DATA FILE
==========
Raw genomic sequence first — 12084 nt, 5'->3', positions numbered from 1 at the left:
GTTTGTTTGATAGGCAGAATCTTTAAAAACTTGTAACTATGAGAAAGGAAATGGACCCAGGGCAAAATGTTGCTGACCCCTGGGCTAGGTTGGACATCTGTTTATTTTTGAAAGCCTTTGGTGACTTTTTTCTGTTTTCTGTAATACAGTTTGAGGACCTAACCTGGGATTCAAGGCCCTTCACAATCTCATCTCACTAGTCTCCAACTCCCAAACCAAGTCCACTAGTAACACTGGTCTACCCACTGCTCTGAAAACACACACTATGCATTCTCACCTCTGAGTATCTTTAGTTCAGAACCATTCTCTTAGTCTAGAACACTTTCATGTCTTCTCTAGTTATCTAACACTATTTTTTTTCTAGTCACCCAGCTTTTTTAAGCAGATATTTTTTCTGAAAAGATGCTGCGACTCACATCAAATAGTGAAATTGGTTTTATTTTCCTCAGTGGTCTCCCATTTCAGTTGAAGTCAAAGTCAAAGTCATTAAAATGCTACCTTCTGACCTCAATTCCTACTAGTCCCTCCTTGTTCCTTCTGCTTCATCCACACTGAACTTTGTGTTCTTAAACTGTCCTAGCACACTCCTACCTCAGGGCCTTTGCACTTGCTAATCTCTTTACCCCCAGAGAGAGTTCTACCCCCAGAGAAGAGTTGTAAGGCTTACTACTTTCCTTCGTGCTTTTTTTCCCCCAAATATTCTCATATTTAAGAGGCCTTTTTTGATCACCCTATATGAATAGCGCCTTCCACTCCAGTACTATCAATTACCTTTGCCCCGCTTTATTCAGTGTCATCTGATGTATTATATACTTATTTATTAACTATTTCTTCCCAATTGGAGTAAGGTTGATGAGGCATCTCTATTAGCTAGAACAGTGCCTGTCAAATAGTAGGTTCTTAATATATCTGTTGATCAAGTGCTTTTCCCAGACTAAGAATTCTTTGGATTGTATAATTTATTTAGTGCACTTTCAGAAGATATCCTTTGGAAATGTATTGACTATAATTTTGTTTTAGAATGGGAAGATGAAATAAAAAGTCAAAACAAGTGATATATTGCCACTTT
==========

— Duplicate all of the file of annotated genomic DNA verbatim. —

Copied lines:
Raw genomic sequence first — 12084 nt, 5'->3', positions numbered from 1 at the left:
GTTTGTTTGATAGGCAGAATCTTTAAAAACTTGTAACTATGAGAAAGGAAATGGACCCAGGGCAAAATGTTGCTGACCCCTGGGCTAGGTTGGACATCTGTTTATTTTTGAAAGCCTTTGGTGACTTTTTTCTGTTTTCTGTAATACAGTTTGAGGACCTAACCTGGGATTCAAGGCCCTTCACAATCTCATCTCACTAGTCTCCAACTCCCAAACCAAGTCCACTAGTAACACTGGTCTACCCACTGCTCTGAAAACACACACTATGCATTCTCACCTCTGAGTATCTTTAGTTCAGAACCATTCTCTTAGTCTAGAACACTTTCATGTCTTCTCTAGTTATCTAACACTATTTTTTTTCTAGTCACCCAGCTTTTTTAAGCAGATATTTTTTCTGAAAAGATGCTGCGACTCACATCAAATAGTGAAATTGGTTTTATTTTCCTCAGTGGTCTCCCATTTCAGTTGAAGTCAAAGTCAAAGTCATTAAAATGCTACCTTCTGACCTCAATTCCTACTAGTCCCTCCTTGTTCCTTCTGCTTCATCCACACTGAACTTTGTGTTCTTAAACTGTCCTAGCACACTCCTACCTCAGGGCCTTTGCACTTGCTAATCTCTTTACCCCCAGAGAGAGTTCTACCCCCAGAGAAGAGTTGTAAGGCTTACTACTTTCCTTCGTGCTTTTTTTCCCCCAAATATTCTCATATTTAAGAGGCCTTTTTTGATCACCCTATATGAATAGCGCCTTCCACTCCAGTACTATCAATTACCTTTGCCCCGCTTTATTCAGTGTCATCTGATGTATTATATACTTATTTATTAACTATTTCTTCCCAATTGGAGTAAGGTTGATGAGGCATCTCTATTAGCTAGAACAGTGCCTGTCAAATAGTAGGTTCTTAATATATCTGTTGATCAAGTGCTTTTCCCAGACTAAGAATTCTTTGGATTGTATAATTTATTTAGTGCACTTTCAGAAGATATCCTTTGGAAATGTATTGACTATAATTTTGTTTTAGAATGGGAAGATGAAATAAAAAGTCAAAACAAGTGATATATTGCCACTTT